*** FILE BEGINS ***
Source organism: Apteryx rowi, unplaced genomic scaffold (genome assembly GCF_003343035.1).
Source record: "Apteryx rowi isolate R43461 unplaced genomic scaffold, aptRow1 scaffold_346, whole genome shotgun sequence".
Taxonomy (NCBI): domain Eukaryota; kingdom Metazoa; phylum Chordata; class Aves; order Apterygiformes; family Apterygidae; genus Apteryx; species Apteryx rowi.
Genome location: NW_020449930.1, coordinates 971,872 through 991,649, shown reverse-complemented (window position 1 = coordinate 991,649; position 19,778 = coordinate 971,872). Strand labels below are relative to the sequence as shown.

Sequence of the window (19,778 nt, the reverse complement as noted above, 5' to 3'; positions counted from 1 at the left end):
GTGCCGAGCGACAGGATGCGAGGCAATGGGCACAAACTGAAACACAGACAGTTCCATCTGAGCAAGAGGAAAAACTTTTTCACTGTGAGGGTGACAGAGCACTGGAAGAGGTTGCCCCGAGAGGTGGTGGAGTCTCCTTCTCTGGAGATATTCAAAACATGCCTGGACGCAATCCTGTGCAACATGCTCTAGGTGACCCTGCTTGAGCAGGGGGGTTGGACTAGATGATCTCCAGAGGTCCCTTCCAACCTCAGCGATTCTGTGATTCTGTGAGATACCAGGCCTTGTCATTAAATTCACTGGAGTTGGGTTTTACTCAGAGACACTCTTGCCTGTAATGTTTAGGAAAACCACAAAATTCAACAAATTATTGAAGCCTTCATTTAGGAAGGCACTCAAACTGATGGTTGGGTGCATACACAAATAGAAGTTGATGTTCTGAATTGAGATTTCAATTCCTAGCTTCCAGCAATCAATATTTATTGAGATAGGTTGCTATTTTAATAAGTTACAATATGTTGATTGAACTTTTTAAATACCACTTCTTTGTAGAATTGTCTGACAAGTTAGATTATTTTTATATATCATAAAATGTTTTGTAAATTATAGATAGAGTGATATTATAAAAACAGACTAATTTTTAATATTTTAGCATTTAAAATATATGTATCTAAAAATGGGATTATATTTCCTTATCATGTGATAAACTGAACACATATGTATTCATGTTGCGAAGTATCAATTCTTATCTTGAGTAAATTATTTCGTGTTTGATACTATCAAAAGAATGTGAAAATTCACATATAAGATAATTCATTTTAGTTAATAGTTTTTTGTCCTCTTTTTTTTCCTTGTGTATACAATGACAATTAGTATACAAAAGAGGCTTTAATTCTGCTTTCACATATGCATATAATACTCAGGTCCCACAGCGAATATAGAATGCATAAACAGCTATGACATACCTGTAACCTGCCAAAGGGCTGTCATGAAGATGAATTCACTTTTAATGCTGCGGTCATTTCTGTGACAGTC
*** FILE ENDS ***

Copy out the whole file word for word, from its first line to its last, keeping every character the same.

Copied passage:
Source organism: Apteryx rowi, unplaced genomic scaffold (genome assembly GCF_003343035.1).
Source record: "Apteryx rowi isolate R43461 unplaced genomic scaffold, aptRow1 scaffold_346, whole genome shotgun sequence".
Taxonomy (NCBI): domain Eukaryota; kingdom Metazoa; phylum Chordata; class Aves; order Apterygiformes; family Apterygidae; genus Apteryx; species Apteryx rowi.
Genome location: NW_020449930.1, coordinates 971,872 through 991,649, shown reverse-complemented (window position 1 = coordinate 991,649; position 19,778 = coordinate 971,872). Strand labels below are relative to the sequence as shown.

Sequence of the window (19,778 nt, the reverse complement as noted above, 5' to 3'; positions counted from 1 at the left end):
GTGCCGAGCGACAGGATGCGAGGCAATGGGCACAAACTGAAACACAGACAGTTCCATCTGAGCAAGAGGAAAAACTTTTTCACTGTGAGGGTGACAGAGCACTGGAAGAGGTTGCCCCGAGAGGTGGTGGAGTCTCCTTCTCTGGAGATATTCAAAACATGCCTGGACGCAATCCTGTGCAACATGCTCTAGGTGACCCTGCTTGAGCAGGGGGGTTGGACTAGATGATCTCCAGAGGTCCCTTCCAACCTCAGCGATTCTGTGATTCTGTGAGATACCAGGCCTTGTCATTAAATTCACTGGAGTTGGGTTTTACTCAGAGACACTCTTGCCTGTAATGTTTAGGAAAACCACAAAATTCAACAAATTATTGAAGCCTTCATTTAGGAAGGCACTCAAACTGATGGTTGGGTGCATACACAAATAGAAGTTGATGTTCTGAATTGAGATTTCAATTCCTAGCTTCCAGCAATCAATATTTATTGAGATAGGTTGCTATTTTAATAAGTTACAATATGTTGATTGAACTTTTTAAATACCACTTCTTTGTAGAATTGTCTGACAAGTTAGATTATTTTTATATATCATAAAATGTTTTGTAAATTATAGATAGAGTGATATTATAAAAACAGACTAATTTTTAATATTTTAGCATTTAAAATATATGTATCTAAAAATGGGATTATATTTCCTTATCATGTGATAAACTGAACACATATGTATTCATGTTGCGAAGTATCAATTCTTATCTTGAGTAAATTATTTCGTGTTTGATACTATCAAAAGAATGTGAAAATTCACATATAAGATAATTCATTTTAGTTAATAGTTTTTTGTCCTCTTTTTTTTCCTTGTGTATACAATGACAATTAGTATACAAAAGAGGCTTTAATTCTGCTTTCACATATGCATATAATACTCAGGTCCCACAGCGAATATAGAATGCATAAACAGCTATGACATACCTGTAACCTGCCAAAGGGCTGTCATGAAGATGAATTCACTTTTAATGCTGCGGTCATTTCTGTGACAGTC